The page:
Background: Air travel might increase the risk of deep vein thrombosis (DVT). It has been suggested that wearing compression stockings might reduce this risk. This is an update of the review first published in 2006.
Objectives: To assess the effects of wearing compression stockings versus not wearing them for preventing DVT in people travelling on flights lasting at least four hours.
Search methods: The Cochrane Vascular Information Specialist searched the Cochrane Vascular Specialised Register, CENTRAL, MEDLINE, Embase, CINAHL and AMED databases and World Health Organization International Clinical Trials Registry Platform and ClinicalTrials.gov trials registers to 1 April 2020. We also checked the bibliographies of relevant studies and reviews identified by the search to check for any additional trials.
Selection criteria: Randomised trials of compression stockings versus no stockings in passengers on flights lasting at least four hours. Trials in which passengers wore a stocking on one leg but not the other, or those comparing stockings and another intervention were also eligible.
Data collection and analysis: Two review authors independently selected trials for inclusion and extracted data. We sought additional information from trialists where necessary.
Main results: One new study that fulfilled the inclusion criteria was identified for this update. Twelve randomised trials (n = 2918) were included in this review: ten (n = 2833) compared wearing graduated compression stockings on both legs versus not wearing them; one trial (n = 50) compared wearing graduated compression tights versus not wearing them; and one trial (n = 35) compared wearing a graduated compression stocking on one leg for the outbound flight and on the other leg on the return flight. Eight trials included people judged to be at low or medium risk of developing DVT (n = 1598) and two included high-risk participants (n = 1273). All flights had a duration of more than five hours. Fifty of 2637 participants with follow-up data available in the trials of wearing compression stockings on both legs had a symptomless DVT; three wore stockings, 47 did not (odds ratio (OR) 0.10, 95% confidence interval (CI) 0.04 to 0.25, P < 0.001; high-certainty evidence). There were no symptomless DVTs in three trials. Sixteen of 1804 people developed superficial vein thrombosis, four wore stockings, 12 did not (OR 0.45, 95% CI 0.18 to 1.13, P = 0.09; moderate-certainty evidence). No deaths, pulmonary emboli or symptomatic DVTs were reported. Wearing stockings had a significant impact in reducing oedema (mean difference (MD) -4.72, 95% CI -4.91 to -4.52; based on six trials; low-certainty evidence). A further three trials showed reduced oedema in the stockings group but could not be included in the meta-analysis as they used different methods to measure oedema. No significant adverse effects were reported.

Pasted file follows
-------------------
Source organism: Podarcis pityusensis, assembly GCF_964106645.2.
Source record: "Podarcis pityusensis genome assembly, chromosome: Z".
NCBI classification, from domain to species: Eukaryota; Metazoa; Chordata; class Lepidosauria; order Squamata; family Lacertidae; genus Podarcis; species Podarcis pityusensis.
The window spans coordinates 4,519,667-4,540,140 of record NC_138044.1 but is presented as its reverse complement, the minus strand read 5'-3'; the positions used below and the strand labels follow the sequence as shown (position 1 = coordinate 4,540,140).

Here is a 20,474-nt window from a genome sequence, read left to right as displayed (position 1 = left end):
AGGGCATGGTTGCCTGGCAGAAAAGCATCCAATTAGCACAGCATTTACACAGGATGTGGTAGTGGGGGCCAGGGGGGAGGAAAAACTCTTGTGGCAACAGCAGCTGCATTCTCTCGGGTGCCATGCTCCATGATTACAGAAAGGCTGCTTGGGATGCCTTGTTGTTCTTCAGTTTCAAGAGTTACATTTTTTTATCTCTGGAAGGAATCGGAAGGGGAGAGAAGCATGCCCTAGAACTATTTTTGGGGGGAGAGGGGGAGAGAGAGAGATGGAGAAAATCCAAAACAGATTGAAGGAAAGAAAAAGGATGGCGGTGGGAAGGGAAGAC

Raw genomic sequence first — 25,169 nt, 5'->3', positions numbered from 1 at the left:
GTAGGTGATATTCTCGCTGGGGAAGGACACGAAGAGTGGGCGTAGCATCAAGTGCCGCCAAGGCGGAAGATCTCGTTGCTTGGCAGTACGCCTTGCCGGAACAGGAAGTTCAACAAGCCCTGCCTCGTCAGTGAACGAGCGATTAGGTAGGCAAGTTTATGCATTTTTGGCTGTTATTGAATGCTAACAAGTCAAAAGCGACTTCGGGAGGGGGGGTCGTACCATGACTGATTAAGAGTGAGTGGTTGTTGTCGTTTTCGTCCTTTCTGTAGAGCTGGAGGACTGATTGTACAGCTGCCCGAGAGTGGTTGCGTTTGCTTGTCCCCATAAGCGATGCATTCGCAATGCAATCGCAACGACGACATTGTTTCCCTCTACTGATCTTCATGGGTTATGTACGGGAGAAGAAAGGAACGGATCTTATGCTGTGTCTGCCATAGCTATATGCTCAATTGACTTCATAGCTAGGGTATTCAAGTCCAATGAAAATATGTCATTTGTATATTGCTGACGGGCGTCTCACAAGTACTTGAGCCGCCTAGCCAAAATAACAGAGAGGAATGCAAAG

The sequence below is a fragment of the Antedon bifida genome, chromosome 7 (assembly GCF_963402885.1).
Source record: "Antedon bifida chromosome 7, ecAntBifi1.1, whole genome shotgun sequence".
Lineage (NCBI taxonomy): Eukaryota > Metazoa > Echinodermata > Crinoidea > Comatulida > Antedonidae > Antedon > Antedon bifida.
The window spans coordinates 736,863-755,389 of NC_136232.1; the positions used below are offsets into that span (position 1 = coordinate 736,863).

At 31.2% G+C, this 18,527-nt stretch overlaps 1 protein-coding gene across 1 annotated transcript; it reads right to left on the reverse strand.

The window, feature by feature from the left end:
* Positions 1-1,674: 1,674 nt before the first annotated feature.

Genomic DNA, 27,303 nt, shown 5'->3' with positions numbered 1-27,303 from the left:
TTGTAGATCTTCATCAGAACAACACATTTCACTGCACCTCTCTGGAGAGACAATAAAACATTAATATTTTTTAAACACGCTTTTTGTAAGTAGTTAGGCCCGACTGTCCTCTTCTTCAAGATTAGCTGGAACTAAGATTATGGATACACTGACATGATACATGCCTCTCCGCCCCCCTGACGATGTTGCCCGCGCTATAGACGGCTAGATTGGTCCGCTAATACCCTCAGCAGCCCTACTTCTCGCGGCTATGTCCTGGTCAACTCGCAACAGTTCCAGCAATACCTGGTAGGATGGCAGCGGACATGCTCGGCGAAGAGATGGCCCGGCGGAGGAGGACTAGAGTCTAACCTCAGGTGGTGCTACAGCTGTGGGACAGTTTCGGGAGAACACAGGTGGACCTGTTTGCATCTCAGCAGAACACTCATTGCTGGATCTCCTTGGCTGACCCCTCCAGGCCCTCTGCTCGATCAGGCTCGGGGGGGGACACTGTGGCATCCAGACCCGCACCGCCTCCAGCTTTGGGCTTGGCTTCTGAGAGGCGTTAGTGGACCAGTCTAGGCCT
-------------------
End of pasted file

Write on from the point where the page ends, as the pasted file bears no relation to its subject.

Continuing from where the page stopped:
Authors' conclusions: There is high-certainty evidence that airline passengers similar to those in this review can expect a substantial reduction in the incidence of symptomless DVT and low-certainty evidence that leg oedema is reduced if they wear compression stockings. The certainty of the evidence was limited by the way that oedema was measured. There is moderate-certainty evidence that superficial vein thrombosis may be reduced if passengers wear compression stockings. We cannot assess the effect of wearing stockings on death, pulmonary embolism or symptomatic DVT because no such events occurred in these trials. Randomised trials to assess these outcomes would need to include a very large number of people.
Copyright © 2021 The Cochrane Collaboration. Published by John Wiley & Sons, Ltd.